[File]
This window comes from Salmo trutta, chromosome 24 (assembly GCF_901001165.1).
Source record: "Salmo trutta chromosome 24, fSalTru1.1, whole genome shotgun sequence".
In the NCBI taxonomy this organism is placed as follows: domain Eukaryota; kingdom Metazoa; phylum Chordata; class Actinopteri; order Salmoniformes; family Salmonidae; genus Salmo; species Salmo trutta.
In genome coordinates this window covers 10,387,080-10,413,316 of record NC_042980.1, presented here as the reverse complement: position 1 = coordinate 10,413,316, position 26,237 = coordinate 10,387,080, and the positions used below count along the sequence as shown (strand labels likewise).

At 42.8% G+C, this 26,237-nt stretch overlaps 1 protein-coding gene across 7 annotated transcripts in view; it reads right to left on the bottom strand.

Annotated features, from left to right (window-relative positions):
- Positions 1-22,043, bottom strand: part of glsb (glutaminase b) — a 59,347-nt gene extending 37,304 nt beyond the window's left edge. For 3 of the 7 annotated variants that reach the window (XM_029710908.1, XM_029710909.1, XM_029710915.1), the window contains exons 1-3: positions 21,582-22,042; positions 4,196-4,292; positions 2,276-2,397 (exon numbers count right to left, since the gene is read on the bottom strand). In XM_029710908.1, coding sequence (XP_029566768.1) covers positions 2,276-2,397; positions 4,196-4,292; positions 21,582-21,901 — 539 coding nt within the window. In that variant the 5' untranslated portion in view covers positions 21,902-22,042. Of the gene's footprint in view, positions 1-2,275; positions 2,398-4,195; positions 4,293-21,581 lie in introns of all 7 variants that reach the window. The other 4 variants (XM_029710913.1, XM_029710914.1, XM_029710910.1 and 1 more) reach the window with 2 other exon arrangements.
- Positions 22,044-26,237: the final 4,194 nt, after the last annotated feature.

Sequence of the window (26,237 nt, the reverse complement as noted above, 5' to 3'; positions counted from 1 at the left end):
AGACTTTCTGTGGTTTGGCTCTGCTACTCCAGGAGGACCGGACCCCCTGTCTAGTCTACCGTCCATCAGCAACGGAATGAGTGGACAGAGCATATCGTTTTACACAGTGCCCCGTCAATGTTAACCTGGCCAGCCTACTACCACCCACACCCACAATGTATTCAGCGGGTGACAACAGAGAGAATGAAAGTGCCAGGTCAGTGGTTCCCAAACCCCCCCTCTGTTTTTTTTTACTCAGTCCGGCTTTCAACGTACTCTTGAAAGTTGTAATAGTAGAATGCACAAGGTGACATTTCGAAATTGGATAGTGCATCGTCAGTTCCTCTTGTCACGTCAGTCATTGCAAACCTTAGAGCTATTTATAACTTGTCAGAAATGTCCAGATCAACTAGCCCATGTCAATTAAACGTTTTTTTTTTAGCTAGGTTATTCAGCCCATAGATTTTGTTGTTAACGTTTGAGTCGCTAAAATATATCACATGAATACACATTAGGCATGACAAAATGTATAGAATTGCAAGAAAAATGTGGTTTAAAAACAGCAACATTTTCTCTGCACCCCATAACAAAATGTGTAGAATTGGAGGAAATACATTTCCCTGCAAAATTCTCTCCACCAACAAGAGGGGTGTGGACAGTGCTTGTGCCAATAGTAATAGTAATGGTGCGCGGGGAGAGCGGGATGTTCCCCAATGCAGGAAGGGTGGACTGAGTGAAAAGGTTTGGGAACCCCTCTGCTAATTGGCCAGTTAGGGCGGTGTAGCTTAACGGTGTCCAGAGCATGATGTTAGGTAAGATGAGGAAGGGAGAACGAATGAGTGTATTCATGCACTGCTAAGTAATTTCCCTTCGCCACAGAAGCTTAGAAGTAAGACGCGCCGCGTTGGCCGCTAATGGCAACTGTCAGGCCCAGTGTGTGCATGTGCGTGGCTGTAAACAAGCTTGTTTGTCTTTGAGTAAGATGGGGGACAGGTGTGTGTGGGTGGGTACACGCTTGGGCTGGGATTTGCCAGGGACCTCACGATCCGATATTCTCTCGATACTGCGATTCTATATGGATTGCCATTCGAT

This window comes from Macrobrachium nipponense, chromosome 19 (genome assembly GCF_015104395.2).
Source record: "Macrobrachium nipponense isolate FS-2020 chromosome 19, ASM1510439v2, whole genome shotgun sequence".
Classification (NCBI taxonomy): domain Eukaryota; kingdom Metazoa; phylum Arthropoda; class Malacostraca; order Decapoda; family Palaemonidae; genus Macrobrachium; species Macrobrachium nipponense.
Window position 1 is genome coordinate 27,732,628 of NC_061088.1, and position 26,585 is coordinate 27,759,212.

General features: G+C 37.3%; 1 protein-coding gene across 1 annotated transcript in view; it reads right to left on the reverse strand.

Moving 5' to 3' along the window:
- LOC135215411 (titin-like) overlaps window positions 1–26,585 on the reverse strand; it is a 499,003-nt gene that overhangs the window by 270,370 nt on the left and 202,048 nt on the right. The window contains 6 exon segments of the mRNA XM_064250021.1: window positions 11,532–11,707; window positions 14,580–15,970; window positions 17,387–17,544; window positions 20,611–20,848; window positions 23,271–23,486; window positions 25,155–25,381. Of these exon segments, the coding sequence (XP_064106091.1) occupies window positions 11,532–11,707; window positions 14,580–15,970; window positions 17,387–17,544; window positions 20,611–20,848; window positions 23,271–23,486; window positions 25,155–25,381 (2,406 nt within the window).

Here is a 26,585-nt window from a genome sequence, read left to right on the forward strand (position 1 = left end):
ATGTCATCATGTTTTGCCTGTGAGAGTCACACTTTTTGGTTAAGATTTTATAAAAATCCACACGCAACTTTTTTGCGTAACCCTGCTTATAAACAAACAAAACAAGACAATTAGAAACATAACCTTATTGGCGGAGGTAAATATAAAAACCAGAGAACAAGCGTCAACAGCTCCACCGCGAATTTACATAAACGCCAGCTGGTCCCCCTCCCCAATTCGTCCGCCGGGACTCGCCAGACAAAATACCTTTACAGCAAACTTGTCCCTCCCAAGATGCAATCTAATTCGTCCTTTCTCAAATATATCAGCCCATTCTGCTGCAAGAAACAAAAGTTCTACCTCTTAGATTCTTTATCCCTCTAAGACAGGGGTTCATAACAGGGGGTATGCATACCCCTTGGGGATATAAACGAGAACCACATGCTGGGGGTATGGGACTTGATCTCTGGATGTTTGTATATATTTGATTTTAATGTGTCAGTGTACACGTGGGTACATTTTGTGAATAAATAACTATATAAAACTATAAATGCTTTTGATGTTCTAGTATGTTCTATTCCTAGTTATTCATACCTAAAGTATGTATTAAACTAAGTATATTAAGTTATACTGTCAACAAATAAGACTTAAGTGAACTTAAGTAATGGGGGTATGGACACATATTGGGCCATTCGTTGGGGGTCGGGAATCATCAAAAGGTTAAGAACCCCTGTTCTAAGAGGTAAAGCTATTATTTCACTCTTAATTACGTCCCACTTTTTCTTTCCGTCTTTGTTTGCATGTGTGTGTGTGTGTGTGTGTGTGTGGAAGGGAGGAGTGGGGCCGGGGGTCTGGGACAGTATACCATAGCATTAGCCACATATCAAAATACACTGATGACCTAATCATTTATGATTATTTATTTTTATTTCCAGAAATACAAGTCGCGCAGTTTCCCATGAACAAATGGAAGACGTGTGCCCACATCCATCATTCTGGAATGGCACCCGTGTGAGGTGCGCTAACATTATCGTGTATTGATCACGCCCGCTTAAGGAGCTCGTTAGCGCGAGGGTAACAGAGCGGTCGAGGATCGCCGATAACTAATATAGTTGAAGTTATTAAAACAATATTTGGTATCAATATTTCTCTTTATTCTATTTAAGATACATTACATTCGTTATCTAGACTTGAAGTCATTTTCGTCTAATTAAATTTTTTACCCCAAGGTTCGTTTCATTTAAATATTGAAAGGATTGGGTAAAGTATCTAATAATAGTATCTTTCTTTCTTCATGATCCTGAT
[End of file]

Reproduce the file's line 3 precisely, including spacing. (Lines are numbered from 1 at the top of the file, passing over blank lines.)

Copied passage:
In the NCBI taxonomy this organism is placed as follows: domain Eukaryota; kingdom Metazoa; phylum Chordata; class Actinopteri; order Salmoniformes; family Salmonidae; genus Salmo; species Salmo trutta.